The sporty game

This book by John Newhouse gives a very good overview of the aircraft industry of the 60’s and 70’s. Though an old book, I liked it a lot as it dealt with the history of aviation industry and what all the manufacturers and the airlines had been through. I was surprised to know how big a player Pan am was in the early days. It was the launch customer of Boeing 707, the DC-8 and Boeing 747 😯 .
The most interesting part of the book was the introduction of Boeing 747 which almost took Boeing, Pan am and Pratt & Whitney to the verge of bankruptcy. I liked the way Boeing handled it’s troubles during the 747 period and how it learned from it mistakes eventually becoming one of the best and most productive manufacturers. This particular period in 60’s was when everyone predicted (of course wrongly) too much growth and went ahead unnecessarily with the wide-body planes. One key take away here for me is that mistakes do happen but the point is to learn from those and take some bold steps to come back (like Boeing did) instead of giving up.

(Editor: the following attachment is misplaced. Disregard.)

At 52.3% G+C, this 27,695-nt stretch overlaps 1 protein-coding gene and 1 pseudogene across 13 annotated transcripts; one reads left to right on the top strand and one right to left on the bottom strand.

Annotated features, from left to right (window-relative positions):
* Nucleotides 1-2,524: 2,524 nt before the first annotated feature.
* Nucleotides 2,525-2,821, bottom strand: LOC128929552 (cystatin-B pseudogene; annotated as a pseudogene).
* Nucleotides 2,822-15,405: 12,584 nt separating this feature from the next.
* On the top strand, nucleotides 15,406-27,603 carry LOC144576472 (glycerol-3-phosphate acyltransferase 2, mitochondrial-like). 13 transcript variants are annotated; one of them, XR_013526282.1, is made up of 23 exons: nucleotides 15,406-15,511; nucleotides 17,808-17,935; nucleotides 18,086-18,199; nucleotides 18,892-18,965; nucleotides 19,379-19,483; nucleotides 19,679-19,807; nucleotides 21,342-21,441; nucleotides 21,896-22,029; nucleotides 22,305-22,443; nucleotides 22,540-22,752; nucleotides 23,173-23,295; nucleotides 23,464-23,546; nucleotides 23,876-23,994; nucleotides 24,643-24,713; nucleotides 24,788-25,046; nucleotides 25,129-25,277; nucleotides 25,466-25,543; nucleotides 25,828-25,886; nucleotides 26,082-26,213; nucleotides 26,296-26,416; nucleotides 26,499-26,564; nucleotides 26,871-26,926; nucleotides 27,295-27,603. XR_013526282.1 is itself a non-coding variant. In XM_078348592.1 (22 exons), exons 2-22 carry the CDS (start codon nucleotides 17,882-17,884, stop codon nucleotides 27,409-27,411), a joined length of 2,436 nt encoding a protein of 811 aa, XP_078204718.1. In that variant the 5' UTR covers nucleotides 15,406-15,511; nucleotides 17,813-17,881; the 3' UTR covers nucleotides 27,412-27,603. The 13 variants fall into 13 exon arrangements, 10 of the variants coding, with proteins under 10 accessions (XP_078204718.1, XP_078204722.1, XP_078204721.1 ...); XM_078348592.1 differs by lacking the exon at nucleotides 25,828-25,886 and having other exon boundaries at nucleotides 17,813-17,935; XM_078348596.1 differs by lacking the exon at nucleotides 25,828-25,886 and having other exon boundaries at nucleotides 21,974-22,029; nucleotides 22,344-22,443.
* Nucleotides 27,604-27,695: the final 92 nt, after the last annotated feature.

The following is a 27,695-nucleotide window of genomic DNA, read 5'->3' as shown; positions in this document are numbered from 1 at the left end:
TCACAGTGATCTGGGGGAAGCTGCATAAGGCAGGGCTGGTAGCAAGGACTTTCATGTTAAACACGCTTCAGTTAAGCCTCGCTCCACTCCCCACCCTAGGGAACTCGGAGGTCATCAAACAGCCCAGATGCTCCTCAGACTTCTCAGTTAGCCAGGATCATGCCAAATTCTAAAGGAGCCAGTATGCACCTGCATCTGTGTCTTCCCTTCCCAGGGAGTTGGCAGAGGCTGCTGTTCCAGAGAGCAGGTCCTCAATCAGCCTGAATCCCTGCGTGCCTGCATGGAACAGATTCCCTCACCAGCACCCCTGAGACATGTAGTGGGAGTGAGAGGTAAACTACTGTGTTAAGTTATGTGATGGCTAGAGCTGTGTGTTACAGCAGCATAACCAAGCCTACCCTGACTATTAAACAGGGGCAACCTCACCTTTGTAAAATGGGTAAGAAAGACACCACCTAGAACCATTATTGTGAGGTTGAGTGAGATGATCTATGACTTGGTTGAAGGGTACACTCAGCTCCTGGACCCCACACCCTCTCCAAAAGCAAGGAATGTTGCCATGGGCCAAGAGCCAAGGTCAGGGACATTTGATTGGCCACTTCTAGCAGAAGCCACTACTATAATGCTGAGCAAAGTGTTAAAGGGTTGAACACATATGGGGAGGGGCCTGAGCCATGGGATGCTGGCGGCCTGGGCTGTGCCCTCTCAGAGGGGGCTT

The last chapter dealing with problems of American companies and the Japanese way of doing things was also good. The book slightly took away my respect for Rolls-Royce aircraft engines. Though it was good at cars, the way it could not stick to some of the promises it made for the Lockheed L-1011 was a bit disappointing and the way Haughton (the then Lockheed’s head) came up with a solution to save Rolls-Royce and eventually Lockheed by going ahead with L-1011 is appreciative. On the whole, the book ends with the rise of the Airbus Industrie and the beginning of the Airbus A-310 & A-320 programs. That’s the time when Airbus started posing a real threat to the American companies.The level of politics and the stakes involved in this industry is very interesting. It’s a good read for any aviation industry enthusiast and would definitely suggest it.

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